Never confuse the ATO

Legislation for a unique student identifier in the VET system became law in June and is due to start next year. This is good news for everybody who has studied in different states, or even just at different colleges and as such has a devil of a time putting a comprehensive record of achievement together. But I’m guessing making it work might be harder than it looks, if the state of things in the different but similar Higher Education Information Management System is an indication. HEIM is struggling with a “tidal wave” of providers issuing students duplicate IDs. “A change of name, gender or course is not a reason to allocate a new student ID.” Apparently this mucks things up when transferring files to the Tax Office, for HECS debt purposes. “In this latest transfer of data to the ATO, additional delays of up three weeks have been created in trying to decrypt and manage files where a provider has reported a student’s debts under two or more separate IDs.” Ye gods confusing education administrators is one thing – but an ATO which thinks you are two different people is a seriously scary prospect. Once confused it tends to stay that way.

Revealing (up to a point) rankings

The QS ratings (but not the ones universities have to pay to be in) are out, demonstrating nothing new. MIT is global number one, same as last year, followed by Cambridge and Imperial College (equal), Harvard, and Oxford and University College London (equal), followed by Stanford, Caltech, Princeton and Yale. While there are marginal movements in the top ten every institution there in 2013 stays on the list.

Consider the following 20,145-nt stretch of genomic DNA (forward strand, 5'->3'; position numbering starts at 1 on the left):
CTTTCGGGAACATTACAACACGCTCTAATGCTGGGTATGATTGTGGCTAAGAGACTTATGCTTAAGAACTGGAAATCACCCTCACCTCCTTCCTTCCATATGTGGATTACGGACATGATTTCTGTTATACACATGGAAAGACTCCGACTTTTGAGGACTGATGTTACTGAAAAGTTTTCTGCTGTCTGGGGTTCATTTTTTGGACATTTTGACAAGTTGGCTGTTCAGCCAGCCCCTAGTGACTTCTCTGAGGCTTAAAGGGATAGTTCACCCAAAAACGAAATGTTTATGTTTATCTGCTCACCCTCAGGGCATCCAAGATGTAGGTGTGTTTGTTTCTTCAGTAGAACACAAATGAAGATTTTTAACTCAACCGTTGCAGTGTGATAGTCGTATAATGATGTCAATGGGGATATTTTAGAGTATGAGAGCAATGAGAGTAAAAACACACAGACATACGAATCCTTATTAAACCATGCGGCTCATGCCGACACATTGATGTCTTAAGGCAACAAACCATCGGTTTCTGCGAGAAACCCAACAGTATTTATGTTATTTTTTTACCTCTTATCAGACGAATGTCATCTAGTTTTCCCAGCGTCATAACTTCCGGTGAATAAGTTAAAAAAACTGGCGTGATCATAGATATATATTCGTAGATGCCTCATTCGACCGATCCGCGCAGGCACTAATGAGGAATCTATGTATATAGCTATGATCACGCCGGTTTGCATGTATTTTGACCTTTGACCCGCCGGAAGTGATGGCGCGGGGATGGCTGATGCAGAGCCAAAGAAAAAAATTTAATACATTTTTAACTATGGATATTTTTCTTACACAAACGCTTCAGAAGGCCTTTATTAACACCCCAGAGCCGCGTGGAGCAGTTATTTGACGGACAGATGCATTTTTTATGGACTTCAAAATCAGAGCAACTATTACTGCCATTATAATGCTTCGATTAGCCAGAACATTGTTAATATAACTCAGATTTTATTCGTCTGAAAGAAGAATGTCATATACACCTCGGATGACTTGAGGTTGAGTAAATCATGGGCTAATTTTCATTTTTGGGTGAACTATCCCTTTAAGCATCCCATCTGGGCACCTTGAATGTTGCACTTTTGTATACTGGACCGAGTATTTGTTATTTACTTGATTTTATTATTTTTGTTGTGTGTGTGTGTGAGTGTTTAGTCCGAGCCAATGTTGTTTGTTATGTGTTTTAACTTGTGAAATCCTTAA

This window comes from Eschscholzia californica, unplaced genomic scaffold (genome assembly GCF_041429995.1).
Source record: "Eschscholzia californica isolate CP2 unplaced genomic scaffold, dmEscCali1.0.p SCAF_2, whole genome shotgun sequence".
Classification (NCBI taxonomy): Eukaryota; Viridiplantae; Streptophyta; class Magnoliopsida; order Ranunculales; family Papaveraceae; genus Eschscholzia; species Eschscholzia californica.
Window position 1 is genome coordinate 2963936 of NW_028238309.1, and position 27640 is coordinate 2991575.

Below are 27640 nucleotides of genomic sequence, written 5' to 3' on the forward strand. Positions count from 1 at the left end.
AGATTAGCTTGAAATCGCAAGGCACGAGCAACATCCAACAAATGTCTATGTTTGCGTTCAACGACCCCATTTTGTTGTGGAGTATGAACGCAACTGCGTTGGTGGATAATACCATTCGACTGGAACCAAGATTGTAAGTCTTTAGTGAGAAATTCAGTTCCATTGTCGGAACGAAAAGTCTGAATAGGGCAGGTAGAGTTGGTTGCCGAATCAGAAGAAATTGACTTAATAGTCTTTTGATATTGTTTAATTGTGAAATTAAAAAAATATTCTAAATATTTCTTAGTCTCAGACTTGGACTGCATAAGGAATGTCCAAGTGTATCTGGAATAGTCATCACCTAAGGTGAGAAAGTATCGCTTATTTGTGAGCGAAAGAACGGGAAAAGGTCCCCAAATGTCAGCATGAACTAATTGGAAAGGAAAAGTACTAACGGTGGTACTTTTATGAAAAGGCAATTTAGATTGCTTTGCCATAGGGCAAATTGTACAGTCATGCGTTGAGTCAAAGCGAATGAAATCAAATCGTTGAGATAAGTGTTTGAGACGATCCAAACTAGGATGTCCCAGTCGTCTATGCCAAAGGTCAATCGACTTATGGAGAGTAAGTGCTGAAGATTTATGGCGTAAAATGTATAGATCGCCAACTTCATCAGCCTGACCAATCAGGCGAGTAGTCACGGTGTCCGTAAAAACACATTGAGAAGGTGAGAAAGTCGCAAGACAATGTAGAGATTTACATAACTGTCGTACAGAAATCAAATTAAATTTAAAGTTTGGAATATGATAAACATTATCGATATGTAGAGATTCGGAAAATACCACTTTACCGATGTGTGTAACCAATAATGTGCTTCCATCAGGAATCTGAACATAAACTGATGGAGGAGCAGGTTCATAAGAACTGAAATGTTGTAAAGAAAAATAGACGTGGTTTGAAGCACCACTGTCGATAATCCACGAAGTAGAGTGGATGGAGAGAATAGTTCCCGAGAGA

The one feature QS shares with just about all other rankings is US dominance, with the Americans accounting for 11 of the top 20 and 51 in the first 200. The other leaders are the UK (at least as configured for the next few days) (29), Germany (13), Netherlands (11), Canada (10) and Australia (8). For all the talk of China’s rise only Zhejiang U makes the cut for the ten fastest improving universities since 2009.

The rankings Australian coverage got off to a bad start with the Australian Financial Review breaking the embargo imposed by QS by eight hours (but then again it turned out QS broke it itself, going live before its specified 8 am AEST release). But for the rest of us, this morning’s news in the local derby is that ANU stays first, opening a small lead from the University of Melbourne, which is generally ahead of the pack in other rankings by many lengths. But the natural order, at least in the eyes of the Group of Eight is in place with the top eight Australian institutions, being, well the Eight. But after them there is less a gap than a chasm. The University of Adelaide is up four places making it in to the top 100, followed by Macquarie at 254. Just 23 Australian universities are in the top 500. Does of any of this tell us anything – certainly it does if you are interested in trends over time in QS scores but like all the other rankings the data only makes sense when compared to the same attributes in previous years. According to QS the rankings are driven by “the global emphasis on high-impact scientific and technological research,” measured by citations. QS weights citations (sourced via Scopus) at 20 per cent of reputation with the other attributes assessed being academic and employer reputations (based on surveys of around 90 000 people), plus staff/student ratios and proportion of international staff and students. Over time perhaps the ranking is an indication of university standing, if you value the metrics and popular opinion QS uses, but from year to year this is less a measure of quality and performance than perceptions of them.

Real future funds

There is talk Canberra’s innovation plan will include tax changes to encourage crowd funding for entrepreneurs. Labor is already on side in principle, with Shadow Treasurer Chris Bowen calling for regulatory reform to end the existing need for crowd funding promoters to have a financial advice licence.

This is good news for universities. Deakin University’s funding $10k research programs via Pozible demonstrates people will support programs they understand and value. Question is can universities scale up the size of investments to major research with commercial applications. It is time to start working on ways to find out.